The Kia Country of Charleston Story
Thank you for wanting to learn more about us. To understand Kia Country of Charleston’s story, you must start with the Lee Motor Company which was founded in 1953 by my father, James L. Lee, a veteran of World War II. After his service in the Navy, Dad became involved in the automobile industry, which he enjoyed for the rest of his life. He began his career in 1946 working at Ford’s manufacturing plant in Norfolk, Virginia. Eventually becoming the Zone Manager, he called on Ford dealers throughout the North Carolina market. In 1951, he went to work directly for the Ford dealership in Windsor and later Plymouth, North Carolina. In 1953 with a $5000 stake and a dream, he and my mother purchased the Ford dealership in Elm City and went into business for themselves. In 1967, my parents purchased Tobacco City Motors in Wilson. This dealership was later relocated to the corner of Ward Blvd. along the US 301 corridor in Wilson, North Carolina. In 2013, we built a brand new state-of-the-art facility on Raleigh Road Parkway West in Wilson and renamed it Lee Ford Lincoln.
In 1980, Dad passed away, and so at the age of 20, I took over the day to day operations of Lee Motor Company. At the same time, I was finishing my sophomore year in college, and my wife and I were married just three months later. In 1982, along with my wife, I graduated from Atlantic Christian College, now Barton College, in Wilson, North Carolina.
Our company and our country struggled through a vicious recession that lasted through the middle of the decade, and as the smoke cleared, we were still standing. Over the ensuing decades, we have purchased and sold several dealerships, proudly helping several of our store managers become owners in their own right! And many of our dealerships are some of the top volume stores in their state and region.
Lee Motor Group consists of these dealerships. You may search the inventory of any of our stores. Let us know if you see anything that interests you and Kia Country will be delighted to assist you.
- Lee Ford Lincoln (1953)
- Lee Nissan, Wilson, NC (1982)
- Lee Hyundai of Fayetteville, Fayetteville, NC (1988)
- Lee Hyundai of Florence, NC
- Kia Country of Charleston, Charleston, SC (2003)
- Kia Country of Savannah, Savannah, GA (2004)
- Lee Kia of Greenville, Greenville, NC (2010)
- Lee Hyundai of Goldsboro, Goldsboro, NC (2011)
- Lee Chrysler Dodge Jeep Ram, Wilson, NC (2013)
In addition, we have an interest in two other Kia dealerships: Kia of LaGrange in Georgia and Kia of Auburn in Alabama.
Kia Country of Charleston has deep roots in our community. We help support local causes and assist with area fund drives to help raise money for various worthy causes. We provide well-paying jobs for our employees who live in the area, many of whom have worked here for years, and who are your friends and neighbors.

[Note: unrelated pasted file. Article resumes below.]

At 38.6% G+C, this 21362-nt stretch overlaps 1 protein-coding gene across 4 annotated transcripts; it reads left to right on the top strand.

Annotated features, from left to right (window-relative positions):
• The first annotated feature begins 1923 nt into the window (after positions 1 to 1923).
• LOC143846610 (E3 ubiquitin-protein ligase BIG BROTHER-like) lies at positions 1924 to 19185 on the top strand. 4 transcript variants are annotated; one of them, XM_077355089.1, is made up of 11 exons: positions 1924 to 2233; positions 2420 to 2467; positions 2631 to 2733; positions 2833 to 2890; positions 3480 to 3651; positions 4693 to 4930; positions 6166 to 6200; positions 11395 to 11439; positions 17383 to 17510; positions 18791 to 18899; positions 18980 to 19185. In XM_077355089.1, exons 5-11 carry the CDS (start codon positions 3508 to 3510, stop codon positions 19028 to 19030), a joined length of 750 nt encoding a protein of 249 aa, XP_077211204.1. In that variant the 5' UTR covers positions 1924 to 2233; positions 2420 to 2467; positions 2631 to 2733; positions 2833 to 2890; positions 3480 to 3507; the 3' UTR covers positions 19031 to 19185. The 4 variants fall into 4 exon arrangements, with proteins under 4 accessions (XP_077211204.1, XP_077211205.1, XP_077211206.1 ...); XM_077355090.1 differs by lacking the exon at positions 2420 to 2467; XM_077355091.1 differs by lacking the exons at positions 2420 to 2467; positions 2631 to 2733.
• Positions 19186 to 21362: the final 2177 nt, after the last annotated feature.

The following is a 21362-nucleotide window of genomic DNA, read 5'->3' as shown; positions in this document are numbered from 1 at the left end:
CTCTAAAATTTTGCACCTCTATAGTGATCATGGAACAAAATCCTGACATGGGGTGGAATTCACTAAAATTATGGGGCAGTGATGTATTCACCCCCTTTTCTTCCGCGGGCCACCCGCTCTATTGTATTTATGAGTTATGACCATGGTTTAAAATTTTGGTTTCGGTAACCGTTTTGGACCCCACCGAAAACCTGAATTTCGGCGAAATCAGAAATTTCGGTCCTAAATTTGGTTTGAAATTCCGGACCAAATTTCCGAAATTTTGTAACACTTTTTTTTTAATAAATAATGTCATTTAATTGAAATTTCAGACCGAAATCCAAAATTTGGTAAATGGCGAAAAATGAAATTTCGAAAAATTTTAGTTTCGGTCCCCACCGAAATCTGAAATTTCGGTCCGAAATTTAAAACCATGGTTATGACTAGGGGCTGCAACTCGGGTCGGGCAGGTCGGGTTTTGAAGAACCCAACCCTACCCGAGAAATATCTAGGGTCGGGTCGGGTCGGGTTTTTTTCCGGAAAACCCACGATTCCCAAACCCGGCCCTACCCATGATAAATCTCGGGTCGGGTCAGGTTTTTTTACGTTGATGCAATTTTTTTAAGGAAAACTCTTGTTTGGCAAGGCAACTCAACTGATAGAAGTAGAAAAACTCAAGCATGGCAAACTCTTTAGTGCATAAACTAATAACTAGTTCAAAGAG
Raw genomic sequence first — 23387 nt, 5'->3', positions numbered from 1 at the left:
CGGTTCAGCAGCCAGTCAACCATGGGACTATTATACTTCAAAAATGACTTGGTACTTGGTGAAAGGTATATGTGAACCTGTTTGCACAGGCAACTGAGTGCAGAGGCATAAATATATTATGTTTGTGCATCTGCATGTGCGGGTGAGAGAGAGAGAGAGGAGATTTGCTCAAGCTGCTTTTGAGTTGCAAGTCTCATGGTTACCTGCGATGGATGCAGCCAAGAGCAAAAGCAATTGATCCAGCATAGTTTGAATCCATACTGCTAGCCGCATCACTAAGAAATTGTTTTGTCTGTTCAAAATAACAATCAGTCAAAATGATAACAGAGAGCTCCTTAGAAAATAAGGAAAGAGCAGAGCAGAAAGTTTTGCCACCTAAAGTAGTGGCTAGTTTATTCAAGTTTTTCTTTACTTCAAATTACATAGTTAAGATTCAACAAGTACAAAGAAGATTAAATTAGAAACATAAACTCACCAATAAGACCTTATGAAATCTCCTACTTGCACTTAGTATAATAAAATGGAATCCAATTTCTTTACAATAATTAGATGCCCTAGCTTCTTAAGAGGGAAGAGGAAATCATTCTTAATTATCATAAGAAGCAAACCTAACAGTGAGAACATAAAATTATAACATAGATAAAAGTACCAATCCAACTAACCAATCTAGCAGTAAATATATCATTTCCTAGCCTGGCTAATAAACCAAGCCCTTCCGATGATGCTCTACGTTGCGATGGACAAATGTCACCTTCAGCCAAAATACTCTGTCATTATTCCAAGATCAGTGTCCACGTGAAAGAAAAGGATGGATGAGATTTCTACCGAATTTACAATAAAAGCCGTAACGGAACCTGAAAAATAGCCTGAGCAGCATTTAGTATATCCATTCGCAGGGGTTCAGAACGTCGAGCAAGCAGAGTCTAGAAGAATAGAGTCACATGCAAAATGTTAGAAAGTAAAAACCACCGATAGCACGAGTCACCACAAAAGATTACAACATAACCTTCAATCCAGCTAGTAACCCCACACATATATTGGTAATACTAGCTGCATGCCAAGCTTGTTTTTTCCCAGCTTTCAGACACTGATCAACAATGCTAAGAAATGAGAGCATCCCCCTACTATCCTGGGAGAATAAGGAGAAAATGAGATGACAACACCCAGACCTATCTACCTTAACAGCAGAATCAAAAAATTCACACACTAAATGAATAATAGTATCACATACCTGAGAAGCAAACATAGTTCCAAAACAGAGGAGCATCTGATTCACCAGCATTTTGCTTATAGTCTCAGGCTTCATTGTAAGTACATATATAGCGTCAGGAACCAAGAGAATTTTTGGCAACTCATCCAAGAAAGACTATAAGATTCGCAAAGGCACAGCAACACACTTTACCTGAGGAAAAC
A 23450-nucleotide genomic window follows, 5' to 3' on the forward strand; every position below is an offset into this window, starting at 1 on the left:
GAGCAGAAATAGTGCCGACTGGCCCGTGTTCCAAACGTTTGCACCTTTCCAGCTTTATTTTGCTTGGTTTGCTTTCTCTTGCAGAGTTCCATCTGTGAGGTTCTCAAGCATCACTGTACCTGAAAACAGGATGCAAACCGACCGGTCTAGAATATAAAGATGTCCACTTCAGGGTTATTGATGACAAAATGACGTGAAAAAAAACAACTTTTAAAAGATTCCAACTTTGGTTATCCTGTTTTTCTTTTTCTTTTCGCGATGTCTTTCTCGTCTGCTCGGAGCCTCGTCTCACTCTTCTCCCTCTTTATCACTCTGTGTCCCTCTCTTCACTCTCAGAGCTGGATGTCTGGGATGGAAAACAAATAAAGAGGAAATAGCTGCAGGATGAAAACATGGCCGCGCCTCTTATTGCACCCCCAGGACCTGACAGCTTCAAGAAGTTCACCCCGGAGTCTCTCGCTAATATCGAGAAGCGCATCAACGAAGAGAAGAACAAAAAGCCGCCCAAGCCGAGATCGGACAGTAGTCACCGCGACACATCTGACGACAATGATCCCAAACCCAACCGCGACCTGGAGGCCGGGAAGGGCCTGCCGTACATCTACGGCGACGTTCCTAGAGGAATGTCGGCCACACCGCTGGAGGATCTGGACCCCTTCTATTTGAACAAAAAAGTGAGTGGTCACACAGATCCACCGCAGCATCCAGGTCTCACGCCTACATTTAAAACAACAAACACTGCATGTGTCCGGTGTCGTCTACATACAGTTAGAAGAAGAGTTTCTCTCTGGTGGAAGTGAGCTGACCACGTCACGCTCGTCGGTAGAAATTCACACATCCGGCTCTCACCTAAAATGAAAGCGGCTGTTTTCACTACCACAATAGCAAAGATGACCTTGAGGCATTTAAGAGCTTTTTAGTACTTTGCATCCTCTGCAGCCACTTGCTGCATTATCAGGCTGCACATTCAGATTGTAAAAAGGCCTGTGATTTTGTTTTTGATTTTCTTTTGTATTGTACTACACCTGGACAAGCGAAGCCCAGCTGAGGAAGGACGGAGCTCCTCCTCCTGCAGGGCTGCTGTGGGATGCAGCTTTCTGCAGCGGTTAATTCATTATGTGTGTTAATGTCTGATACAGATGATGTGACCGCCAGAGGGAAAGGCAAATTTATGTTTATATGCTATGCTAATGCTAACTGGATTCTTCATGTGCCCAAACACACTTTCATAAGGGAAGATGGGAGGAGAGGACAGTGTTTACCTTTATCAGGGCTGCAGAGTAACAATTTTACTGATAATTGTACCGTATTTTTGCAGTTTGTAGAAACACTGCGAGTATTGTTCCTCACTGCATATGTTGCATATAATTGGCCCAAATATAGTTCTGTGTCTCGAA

We appreciate your taking the time to visit us online at charlestonkia.com. We have a dedicated Internet staff to assist you with every facet of the purchase process, as well as all of your parts and service needs. As you browse our site, I hope you will see the pride we take in our dealership.
Since 1953, our business model has remained the same – to exceed our customers’ expectations in every facet of our business. Our goal is to make each customer’s experience as pleasant and convenient as possible, and as always, we are committed to doing business the right way.
John Lee, Chairman
Business Philosophy: FORECAST
- BUSINESS will continue to go where invited and remain where appreciated.
- REPUTATIONS will continue to be made by many acts and be lost by one.
- PEOPLE will go right on preferring to do business with friends.
- GO-GIVERS will become the best go-getters.
- THE “EXTRA MILE” will have no traffic jams.
- PERFORMANCE will continue to outsell promises.
- ENTHUSIASM will be as contagious as ever.
- KNOW-HOW will surpass guess-how.
- TRUST, not tricks, will keep customers loyal.
- QUALITY will be prized as a precious possession.
The Ten Cannots
- You cannot bring about prosperity by discouraging thrift.
- You cannot help small men by tearing down big men.
- You cannot strengthen the weak by weakening the strong.
- You cannot lift the wage earner by pulling down the wage payer.
- You cannot help the poor man by destroying the rich.
- You cannot keep out of trouble by spending more than your income.
- You cannot further the brotherhood of man by inciting class hatred.
- You cannot establish security on borrowed money.
- You cannot build character and courage by taking away men’s initiative and independence.
- You cannot help men permanently by doing for them what they could and should do for themselves.